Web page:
2022 was a tough year for the economy. Inflation hit a 40-year high, fuel prices went through the roof and consumer sentiment plunged. Fast forward to today, the USA is teetering on the edge of a recession that is predicted to hit in the second half of 2023.
It’s tough out there. Marketing teams are feeling the pinch — with increased pressure to bring in the results with shrinking budgets. But PR is stepping up. Proving, once again, that publicity really can be what you pray for.
Here are our top picks for PR campaigns in 2023 so far:
1. Tony's Chocolonely, Oxfam, and Glastonbury
If PR campaigns could be emojis, this one would be the chef’s kiss.
The campaign saw two existing partners of the poverty-fighting charity, Oxfam, join forces — the Dutch confectioners on a mission to end slavery in the chocolate industry, Tony’s Chocolonely, and the UK’s largest music festival, Glastonbury.
Let the hunt begin! We've teamed up with @oxfamgb & @glastonbury to giveaway 5 pairs of Glastonbury Festival tickets, hidden within these special bars. Available at Oxfam online or in-store, all profits support Oxfam's poverty-fighting work 🍫💚🎪 Buy now: https://t.co/aRcZvK57z9 pic.twitter.com/Dy3r0M9fpA— Tony's Chocolonely UK & IRE (@TonysChocoUK_IE) April 17, 2023
Inspired by Charlie and the Chocolate Factory, Tony’s Chocolonely created a limited edition chocolate bar inside which they hid five pairs of Glastonbury tickets. They sold the bars through Oxfam, with all profits going towards the charity.
Tony’s Chocolonely has taken the UK by storm in the last couple of years, but it is still a relatively new brand. By targeting Glastonbury hopefuls, Tony’s and Oxfam can hope to earn the support of younger consumers for life.
Not only did the scheme cause an influx of new customers to visit Oxfam’s high street shops, but it also created a flurry of social media moments. First, hopefuls shared their search for the bars (they sold out online and in-store). Then, slowly, winners started to pop up, with some sharing their reactions on social media. Who doesn’t dream of a campaign that generates its content?
2. Fenty Beauty at the Super Bowl
In the world of marketing and PR, the Super Bowl rarely disappoints. Rhianna’s 2023 halftime show was no exception.
Showcasing her performance and business excellence, Rhianna chose a moment mid-set to quickly (and literally) powder her nose with a piece from her cosmetics brand, Fenty Beauty. The four-second stunt highlighted how seriously she takes her business outside the music industry — as if we were in doubt. It also landed her big bucks.
According to Cosmetics Business, Google searches for Fenty Beauty increased by 883% immediately following the Super Bowl. Launchmetrics calculated that her performance generated $11.3M Media Impact Value for Fenty Beauty in the week following the Super Bowl. In addition, her lingerie brand, Savage x Fenty earned $4.2M in MIV® in the following week. Not bad for a cheeky product placement.
Want to know how?
3. F*ck Oatly.com
Oatly has had plenty of bad press. In 2018, they caused outrage amongst some vegans when they discovered that Oatly sold their by-products to pig farmers. In 2021, they lost the trademark case they’d bought against small oat milk producers Glebe Farm (it never looks good to take on an independent family business). And, as they promise, a “new scandal is coming soon.”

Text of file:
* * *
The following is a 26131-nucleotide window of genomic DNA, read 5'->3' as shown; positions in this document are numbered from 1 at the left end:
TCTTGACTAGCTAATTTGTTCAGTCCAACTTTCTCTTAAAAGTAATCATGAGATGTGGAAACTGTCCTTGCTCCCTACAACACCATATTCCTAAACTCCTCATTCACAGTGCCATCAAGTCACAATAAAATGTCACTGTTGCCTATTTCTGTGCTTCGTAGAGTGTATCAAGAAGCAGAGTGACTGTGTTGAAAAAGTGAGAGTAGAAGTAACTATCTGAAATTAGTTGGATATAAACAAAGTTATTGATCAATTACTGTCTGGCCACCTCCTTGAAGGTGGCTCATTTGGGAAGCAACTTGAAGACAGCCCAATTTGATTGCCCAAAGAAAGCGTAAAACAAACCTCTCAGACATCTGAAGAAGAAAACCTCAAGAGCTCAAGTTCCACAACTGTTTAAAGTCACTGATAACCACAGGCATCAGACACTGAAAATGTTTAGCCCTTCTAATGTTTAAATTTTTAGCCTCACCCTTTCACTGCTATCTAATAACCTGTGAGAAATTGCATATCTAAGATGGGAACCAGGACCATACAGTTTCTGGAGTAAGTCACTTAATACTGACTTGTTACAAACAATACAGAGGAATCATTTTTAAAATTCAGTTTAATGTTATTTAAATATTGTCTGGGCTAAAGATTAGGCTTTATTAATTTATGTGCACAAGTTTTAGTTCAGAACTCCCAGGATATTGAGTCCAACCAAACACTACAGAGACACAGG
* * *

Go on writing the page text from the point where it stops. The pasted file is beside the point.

To help people hate them more, they created www.fckoatly.com. A convenient one-stop shop for anyone wanting to slam them in the comments section of Oatly’s next social media post. Web address too vulgar for your taste? Don't worry. If you don’t like F*ck Oatly, you can head to www.fckfckoatly.com or www.fckfckfckoatly.com.
Oatly published the site in October 2022 but chose not to publicize it. Instead, they waited for it to be discovered organically. It took a while, but by March 2023, social media was exploding the gimmick. Naturally, not everyone was impressed. But it did create a buzz; it gathered media attention and highlighted Oatly’s commitment to transparency (and unusual marketing techniques).
4. Flush your ex
You don’t expect a toilet roll company to run a Valentine’s Day campaign but then Who Gives a Crap is no ordinary toilet paper company.
Back in February, Who Gives a Crap came up with a novel source of loo roll thanks to the Flush your ex campaign. The campaign called on people to send their ex’s love letters to “turn your ex’s promises into something useful” because “nothing says closure like knowing that someone, somewhere, is putting those sweet nothings exactly where they belong.”
Admittedly, it sounds like the creatives behind the campaign might need to go to therapy, but it's nonetheless a brilliant idea. It was unexpected, timely, and highlighted their commitment to recycling.
If only this option had been around when I needed it.
5. Bert's Books
Bert’s Books is a small, independent bookshop in Swindon, UK. With some clever window dressing, they proved that you don’t need a big budget to create a viral PR campaign.
The book sellers shared their tongue in cheek window display on Twitter, landing them international media coverage. It’s a great example of newsjacking — taking advantage of current events to promote your products, brand, or services.
Last year also saw plenty of cracking campaigns. Check out our favorite campaigns of 2022 you’re looking for some inspiration from last year’s best PR campaigns.